Gabon. In February, French authorities blocked Gabon’s President Omar Bongo’s accounts in French banks, after Bongo refused to obey an order from a Bordeaux court to repay the equivalent of just over SEK 4 million that he should have received in the bribe of a French businessman. He had been jailed in Gabon after a business dispute with Bongo but bought himself free. In 2008, a French court found that the payment to Bongo was illegal. French prosecutors decided in May to investigate Bongo’s real estate dealings in France, after Gabonese journalists in an open letter on the Internet accused the president of buying dozens of properties for money he incriminated himself through corruption. The journalists were prosecuted for resignation after publication. See ABBREVIATIONFINDER for abbreviation GA which stands for the nation of Gabon.
In May, Bongo was hospitalized in Spain, where he died in early June. At his death, Omar Bongo was the African head of state who had been in power for a long time. He took office in 1967 and managed to retain power even after the introduction of multi-party systems and on paper free elections through a combination of threats, bribery and skillful balancing between ethnic and regional contradictions.
According to countryaah, Senate President Rose Francine Rogombé temporarily took over the presidential post pending re-election. There was great outrage when the ruling Gabonese Democratic Party (PDG) nominated the deceased president’s son Ali Ben Bongo as his presidential candidate. Prime Minister Jean Eyeghe Ndong resigned to run for office as an independent candidate, and another four ministers who wanted to stand for election were dismissed. Paul Biyoghé Mba was appointed new Prime Minister. Despite demands from the opposition for several months of suspension, the presidential election was held at the end of August.
Violent crows demanding the lives of several people erupted in several places in the country when Ali Ben Bongo was declared the winner. The anger was directed, among other things, at French interests, as the French state was accused of holding back the corrupt Bongo regime for decades. However, a nationwide protest strike was reported to have received limited support. Ali Ben Bongo took office in October. He retained Paul Biyoghé Mba as prime minister, and he presented a heavily slimmed down ministerial list with only 30 names.
Traditionally linked to France by privileged relationships, Gabon has been able to exercise a certain leadership over the countries of central Africa, financing the economic and political organizations of the region and intervening in the solution of some great conflicts. The architect of this policy was President Omar (Albert-Bernard) Bongo who, in power since 1967, was re-elected in 1993. The result of these elections was violently contested by the opposition, led by P. M’Ba Abessole, leader of the Parti gabonais du progrès (PGP), and the country found itself on the brink of civil war. The internal situation returned to normal only after the negotiations that took place in Paris in September 1994, after which Bongo formed a transitional national unity government, pending new legislative elections; these, held between December 1996 and January 1997, again saw the Parti démocratique gabonais (PDG) prevail, but Abessole managed to win the office of mayor of the capital, Libreville. In May 1997 Bongo appointed Divungui-Di-Ndinge-Didjob, a leading member of the opposition, member of the Alliance démocratique et républicaine (ADR), vice-president (a position established just a month earlier by the Assembly of Deputies). In December 1998, Bongo was re-elected president with over 66 % of the vote.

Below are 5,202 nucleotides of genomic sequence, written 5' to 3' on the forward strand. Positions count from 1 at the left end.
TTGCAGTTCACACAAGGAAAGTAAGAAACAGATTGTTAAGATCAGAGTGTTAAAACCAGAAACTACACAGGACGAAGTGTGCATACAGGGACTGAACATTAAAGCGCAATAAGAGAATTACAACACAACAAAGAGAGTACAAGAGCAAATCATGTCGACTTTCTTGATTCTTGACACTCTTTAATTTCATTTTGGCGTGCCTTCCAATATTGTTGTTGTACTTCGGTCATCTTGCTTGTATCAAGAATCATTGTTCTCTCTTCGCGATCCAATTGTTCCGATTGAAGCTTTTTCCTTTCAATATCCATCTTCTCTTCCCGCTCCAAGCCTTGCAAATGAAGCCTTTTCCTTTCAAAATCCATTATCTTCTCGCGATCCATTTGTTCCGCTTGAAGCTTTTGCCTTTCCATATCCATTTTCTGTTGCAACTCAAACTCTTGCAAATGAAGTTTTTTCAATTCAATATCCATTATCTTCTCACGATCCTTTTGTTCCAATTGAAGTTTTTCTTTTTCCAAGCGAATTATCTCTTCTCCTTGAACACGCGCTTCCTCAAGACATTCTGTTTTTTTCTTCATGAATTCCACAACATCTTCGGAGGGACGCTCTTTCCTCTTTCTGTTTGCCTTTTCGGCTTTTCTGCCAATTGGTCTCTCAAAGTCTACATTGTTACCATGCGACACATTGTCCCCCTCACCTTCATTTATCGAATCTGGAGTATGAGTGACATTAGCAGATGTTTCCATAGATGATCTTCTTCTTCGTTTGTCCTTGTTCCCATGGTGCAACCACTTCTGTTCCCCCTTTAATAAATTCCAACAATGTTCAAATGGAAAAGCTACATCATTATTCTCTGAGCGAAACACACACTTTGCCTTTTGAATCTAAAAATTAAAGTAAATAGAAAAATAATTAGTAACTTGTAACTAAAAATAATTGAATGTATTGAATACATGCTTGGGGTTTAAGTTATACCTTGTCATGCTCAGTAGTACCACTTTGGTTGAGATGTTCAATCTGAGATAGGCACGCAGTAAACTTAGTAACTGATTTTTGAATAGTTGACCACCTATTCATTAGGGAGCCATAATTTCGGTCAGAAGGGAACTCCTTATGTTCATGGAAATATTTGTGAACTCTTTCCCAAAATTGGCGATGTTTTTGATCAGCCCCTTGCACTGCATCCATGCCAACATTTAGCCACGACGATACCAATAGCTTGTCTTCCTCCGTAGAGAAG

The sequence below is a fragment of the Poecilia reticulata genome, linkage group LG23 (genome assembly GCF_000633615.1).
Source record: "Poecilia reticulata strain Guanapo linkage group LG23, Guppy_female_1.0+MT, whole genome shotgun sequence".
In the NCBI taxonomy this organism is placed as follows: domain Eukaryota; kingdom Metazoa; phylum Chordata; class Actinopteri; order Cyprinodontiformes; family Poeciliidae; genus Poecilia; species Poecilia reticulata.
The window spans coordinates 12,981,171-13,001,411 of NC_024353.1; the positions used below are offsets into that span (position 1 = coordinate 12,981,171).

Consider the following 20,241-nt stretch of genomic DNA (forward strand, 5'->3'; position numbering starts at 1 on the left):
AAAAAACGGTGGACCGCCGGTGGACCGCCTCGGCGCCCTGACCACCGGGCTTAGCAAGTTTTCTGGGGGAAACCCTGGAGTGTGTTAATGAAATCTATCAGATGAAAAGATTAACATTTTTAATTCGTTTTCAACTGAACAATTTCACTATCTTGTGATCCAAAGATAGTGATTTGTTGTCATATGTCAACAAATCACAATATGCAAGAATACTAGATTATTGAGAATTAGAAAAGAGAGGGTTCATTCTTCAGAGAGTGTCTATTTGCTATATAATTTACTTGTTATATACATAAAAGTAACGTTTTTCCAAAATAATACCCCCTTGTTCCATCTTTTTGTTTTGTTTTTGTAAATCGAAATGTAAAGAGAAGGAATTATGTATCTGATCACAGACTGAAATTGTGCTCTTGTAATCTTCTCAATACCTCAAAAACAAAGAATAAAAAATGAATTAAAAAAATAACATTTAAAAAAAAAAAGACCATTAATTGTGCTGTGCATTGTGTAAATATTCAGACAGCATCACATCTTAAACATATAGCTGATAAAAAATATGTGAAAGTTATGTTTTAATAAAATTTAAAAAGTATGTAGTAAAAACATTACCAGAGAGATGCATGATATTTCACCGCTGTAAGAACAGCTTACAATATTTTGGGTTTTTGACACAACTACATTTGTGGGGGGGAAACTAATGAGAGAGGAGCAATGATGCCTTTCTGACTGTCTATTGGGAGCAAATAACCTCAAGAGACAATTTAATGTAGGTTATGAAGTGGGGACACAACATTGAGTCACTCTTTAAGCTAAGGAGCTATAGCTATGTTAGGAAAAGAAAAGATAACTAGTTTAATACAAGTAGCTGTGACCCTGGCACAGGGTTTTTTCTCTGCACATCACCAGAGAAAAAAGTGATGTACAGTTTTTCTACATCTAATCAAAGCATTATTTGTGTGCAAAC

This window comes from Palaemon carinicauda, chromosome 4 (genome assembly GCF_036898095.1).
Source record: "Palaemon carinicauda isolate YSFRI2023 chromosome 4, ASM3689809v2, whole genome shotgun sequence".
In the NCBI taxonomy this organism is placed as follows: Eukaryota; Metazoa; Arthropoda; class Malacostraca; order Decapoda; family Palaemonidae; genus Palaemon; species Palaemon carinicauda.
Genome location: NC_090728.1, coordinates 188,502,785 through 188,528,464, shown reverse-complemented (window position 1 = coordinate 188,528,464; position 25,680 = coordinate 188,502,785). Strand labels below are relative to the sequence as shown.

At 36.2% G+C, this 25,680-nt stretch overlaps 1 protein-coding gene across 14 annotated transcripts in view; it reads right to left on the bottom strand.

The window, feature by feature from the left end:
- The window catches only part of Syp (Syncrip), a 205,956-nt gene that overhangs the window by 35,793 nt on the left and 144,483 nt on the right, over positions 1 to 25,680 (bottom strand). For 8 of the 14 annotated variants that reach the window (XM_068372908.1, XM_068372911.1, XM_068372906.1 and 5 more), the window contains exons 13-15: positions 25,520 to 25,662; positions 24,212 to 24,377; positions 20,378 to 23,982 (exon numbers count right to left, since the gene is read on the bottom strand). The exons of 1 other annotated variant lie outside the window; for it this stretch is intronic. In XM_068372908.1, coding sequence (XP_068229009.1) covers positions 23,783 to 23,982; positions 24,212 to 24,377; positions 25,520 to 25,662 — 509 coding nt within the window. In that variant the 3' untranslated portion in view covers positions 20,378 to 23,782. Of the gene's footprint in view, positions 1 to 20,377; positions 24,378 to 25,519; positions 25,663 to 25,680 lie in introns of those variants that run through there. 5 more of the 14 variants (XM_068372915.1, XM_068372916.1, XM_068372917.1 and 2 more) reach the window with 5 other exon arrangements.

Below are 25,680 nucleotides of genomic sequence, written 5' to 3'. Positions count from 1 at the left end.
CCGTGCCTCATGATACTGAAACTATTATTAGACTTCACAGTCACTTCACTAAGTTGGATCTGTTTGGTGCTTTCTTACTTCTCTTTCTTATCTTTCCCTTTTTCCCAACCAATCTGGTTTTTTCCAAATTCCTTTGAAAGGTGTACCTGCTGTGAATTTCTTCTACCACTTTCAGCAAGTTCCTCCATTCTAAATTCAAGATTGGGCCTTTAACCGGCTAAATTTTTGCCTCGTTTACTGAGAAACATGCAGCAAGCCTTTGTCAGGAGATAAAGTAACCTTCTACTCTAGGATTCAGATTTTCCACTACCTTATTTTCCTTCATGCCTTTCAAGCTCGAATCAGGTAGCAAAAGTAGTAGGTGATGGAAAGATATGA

Libreville has three colorful markets in the neighborhoods of Akebe-Plaine, Mont Boouét and Nkembo. On the outskirts of these markets one can buy sculptures made in old style and using traditional techniques for tourists. Carved masks (fang), small figures, clay pots and traditional musical instruments are also popular souvenirs. Opening hours of the shops: generally Mon-Sat 08.00-12.00 and 15.00-19.00. Some shops are closed on Mondays.
In Libreville there are nightclubs with music and bars. There are several fine restaurants, but the prices are relatively high. Casinos can be found in several large hotels.
The local dishes are excellent and distinctive, but not always available as many restaurants specialize in Senegalese cuisine. Numerous restaurants offer Cameroonian and Congolese dishes similar to the local cuisine.
There are several top hotels in Libreville and first class hotels in Port-Gentil, Masuku (Franceville), Mouila, Lambaréné, Oyem, Koulamoutou, Makokou and Tchibanga. Most accommodations are quite expensive. There are more and more comfortable places to stay, especially on the coast and in towns near national parks. But you can also find hotels in larger cities in other parts of the country. More from GABONTOUR (see addresses).
It’s free, but the options are limited. Caution is advised.
Catholics (52%), indigenous religions (40%), Protestants (8%) and Muslims (1%).
Social Rules of Conduct
Dance, singing, poems and legends play an important role in the country’s tradition. Photographing military installations is strictly prohibited. In general, permission should be obtained beforehand to avoid misunderstandings. Tipping: Unless included in the bill, 10-15%.
Best travel time
Equatorial climate with high humidity. Dry season from June to September (best travel time) and from December to January, rainy season from February to May and from October to mid-December. During the dry season, trade winds blow.
Area (sq km)
Population density (per square km)
Population statistics year
Main emergency number